Babywearing 101

So, you’ve decided you want to babywear, but when you begin looking for a carrier, you are overwhelmed by the many type of baby carriers there are. What’s a wrap? What is a buckle carrier? What’s the difference between a pouch and a ring sling? All these babywearing101questions and more become so much clearer once you know the basic carrier types. There are six basic types of carriers. They are woven wraps, stretchy wraps, ring slings, pouches, mei tais and buckle carriers.

A woven wrap is a long piece of fabric used to carry a child in various positions, including hip carry, back and front carry. It’s often chosen for its versatility, as well as support and weight distribution on the wearer. The lengths vary from short to long and choosing the length for you is determined by your body size and the carries you’d like to do with the wrap. A woven wrap is the most versatile baby carrier and it can be used fro newborn through toddler hood.

Stretchy wraps are a long piece of fabric (usually comes in one size fits most) that, unlike woven wraps, has stretch to it. It’s similar to t-shirt material and is often used with newborns and young babies. It is used mostly as a front carrier and while there may be instructions on using it as a back carrier, it is not recommended, as there’s not enough support in the stretchy fabric to do a back carry safely. Stretchy wraps are a favorite for newborn babies and can be used through toddlerhood if wrapped tightly.

Ring slings are one shoulder slings made of a long piece of fabric that is attached to a pair of rings. It is adjustable and can be worn by multiple care givers. Ring slings can be used from newborn stage through toddlerhood. For newborns, these work well in either a cradle style carry or upright. Ring slings are particular great during the stage when a child wants up and down often, because it’s easy and quick to put on/take out a child as needed. Ring slings can be used as a front carrier, a hip carrier and also a back carrier (recommended with a child that has good head support). The tail of a ring sling comes in very handy as a burb cloth, a nursing cover and a sun protection cover for child.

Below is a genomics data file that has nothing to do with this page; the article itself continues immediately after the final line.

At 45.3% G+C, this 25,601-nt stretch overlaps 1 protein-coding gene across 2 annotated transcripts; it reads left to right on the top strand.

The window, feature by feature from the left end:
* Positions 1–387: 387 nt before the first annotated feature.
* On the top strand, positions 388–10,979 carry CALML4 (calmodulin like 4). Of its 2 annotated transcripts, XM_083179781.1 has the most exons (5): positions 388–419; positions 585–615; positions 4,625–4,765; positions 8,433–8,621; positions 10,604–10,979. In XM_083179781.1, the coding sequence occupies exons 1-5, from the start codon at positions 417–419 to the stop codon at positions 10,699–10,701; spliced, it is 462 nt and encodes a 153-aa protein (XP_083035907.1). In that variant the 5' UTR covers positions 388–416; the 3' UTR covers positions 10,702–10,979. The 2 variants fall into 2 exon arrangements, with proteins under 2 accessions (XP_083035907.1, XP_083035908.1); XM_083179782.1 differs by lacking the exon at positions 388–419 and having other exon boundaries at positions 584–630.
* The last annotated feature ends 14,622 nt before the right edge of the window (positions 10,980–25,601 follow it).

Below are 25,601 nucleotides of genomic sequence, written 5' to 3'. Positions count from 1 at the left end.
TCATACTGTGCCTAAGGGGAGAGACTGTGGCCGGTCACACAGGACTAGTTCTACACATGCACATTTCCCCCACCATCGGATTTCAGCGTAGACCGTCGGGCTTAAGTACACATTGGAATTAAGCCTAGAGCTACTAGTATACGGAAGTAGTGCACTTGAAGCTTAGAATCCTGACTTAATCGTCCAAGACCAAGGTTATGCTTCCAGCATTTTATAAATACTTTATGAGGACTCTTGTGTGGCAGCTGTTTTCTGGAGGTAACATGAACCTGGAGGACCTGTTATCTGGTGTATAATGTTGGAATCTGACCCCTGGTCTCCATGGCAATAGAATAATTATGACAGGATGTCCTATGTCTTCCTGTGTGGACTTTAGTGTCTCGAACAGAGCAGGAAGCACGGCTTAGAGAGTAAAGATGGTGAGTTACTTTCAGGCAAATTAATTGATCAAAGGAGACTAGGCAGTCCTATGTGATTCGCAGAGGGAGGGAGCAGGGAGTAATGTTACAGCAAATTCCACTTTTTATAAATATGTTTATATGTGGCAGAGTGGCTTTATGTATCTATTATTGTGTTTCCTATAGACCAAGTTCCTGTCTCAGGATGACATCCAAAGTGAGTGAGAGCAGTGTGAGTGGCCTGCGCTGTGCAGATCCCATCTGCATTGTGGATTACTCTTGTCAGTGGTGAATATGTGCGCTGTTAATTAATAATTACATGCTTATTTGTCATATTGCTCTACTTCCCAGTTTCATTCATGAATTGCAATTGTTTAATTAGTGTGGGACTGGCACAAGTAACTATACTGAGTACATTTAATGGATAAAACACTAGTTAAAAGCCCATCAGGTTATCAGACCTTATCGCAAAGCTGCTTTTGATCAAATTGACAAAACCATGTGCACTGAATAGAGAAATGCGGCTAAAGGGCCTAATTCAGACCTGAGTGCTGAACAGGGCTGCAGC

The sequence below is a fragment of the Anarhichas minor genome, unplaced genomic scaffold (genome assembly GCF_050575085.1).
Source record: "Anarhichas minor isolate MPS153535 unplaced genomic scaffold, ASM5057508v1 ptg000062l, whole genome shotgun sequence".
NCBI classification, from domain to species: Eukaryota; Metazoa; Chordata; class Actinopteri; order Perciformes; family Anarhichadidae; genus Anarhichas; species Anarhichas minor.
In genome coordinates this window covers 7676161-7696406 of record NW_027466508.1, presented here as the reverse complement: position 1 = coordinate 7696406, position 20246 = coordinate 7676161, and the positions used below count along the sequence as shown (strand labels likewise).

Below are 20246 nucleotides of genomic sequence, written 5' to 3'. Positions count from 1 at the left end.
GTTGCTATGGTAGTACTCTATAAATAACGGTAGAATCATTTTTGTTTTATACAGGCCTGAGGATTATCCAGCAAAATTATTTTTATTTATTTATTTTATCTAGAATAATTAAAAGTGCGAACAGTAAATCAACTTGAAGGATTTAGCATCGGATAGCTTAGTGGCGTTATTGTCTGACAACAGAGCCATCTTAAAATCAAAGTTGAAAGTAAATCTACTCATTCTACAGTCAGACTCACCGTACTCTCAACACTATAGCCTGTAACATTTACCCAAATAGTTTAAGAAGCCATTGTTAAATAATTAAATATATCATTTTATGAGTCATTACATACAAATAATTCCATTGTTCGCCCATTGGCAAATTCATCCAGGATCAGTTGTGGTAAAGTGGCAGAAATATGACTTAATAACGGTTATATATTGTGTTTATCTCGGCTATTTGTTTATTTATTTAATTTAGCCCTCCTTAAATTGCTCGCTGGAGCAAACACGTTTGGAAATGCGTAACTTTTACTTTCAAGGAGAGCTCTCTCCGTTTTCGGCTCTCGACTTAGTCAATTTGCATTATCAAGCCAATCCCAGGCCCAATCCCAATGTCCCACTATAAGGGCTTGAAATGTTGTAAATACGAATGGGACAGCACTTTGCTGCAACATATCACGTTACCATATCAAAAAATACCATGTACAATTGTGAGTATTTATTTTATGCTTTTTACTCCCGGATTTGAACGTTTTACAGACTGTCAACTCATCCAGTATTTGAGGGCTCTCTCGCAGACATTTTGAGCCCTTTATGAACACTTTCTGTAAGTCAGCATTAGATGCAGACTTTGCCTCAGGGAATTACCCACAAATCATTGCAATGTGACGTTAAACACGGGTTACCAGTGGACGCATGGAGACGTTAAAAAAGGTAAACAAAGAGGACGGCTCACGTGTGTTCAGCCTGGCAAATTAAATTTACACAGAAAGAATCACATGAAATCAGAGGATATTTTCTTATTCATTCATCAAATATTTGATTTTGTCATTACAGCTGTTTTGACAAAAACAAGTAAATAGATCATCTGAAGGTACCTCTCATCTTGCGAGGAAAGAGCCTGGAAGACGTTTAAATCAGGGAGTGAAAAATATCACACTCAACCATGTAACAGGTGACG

Pouches are one shoulder baby carriers that can be used from newborn through toddlerhood. They are very easy to use, as you basically put it on and then slip baby on without the need to adjust. But, because they are not adjustable, it is important to purchase the right size for your weight, height and measurements. Pouches are compact in design, small enough to fold into a diaper bag quite easily, and come in a variety of colors and sizes.

Mei tais are Asian-inspired carriers that consist of a rectangular (sometimes square) body and has four straps attached – shoulder and waist straps , it is one of the Best Front-Facing Baby Carriers. It is used as a hip, front and back carrier and provides two shoulder support. Mei tais can be used from newborn stage through toddlerhood. Mei tais with headrest gives the head support needed by newborns and also for toddlers who fall asleep in carriers. The learning curve of a mei tai is shorter than using woven wraps and mei tais provide similar support and comfort. Because it is easy to adjust (just tie as tight as needed for your shape), it is a good choice when used by more than one caregiver.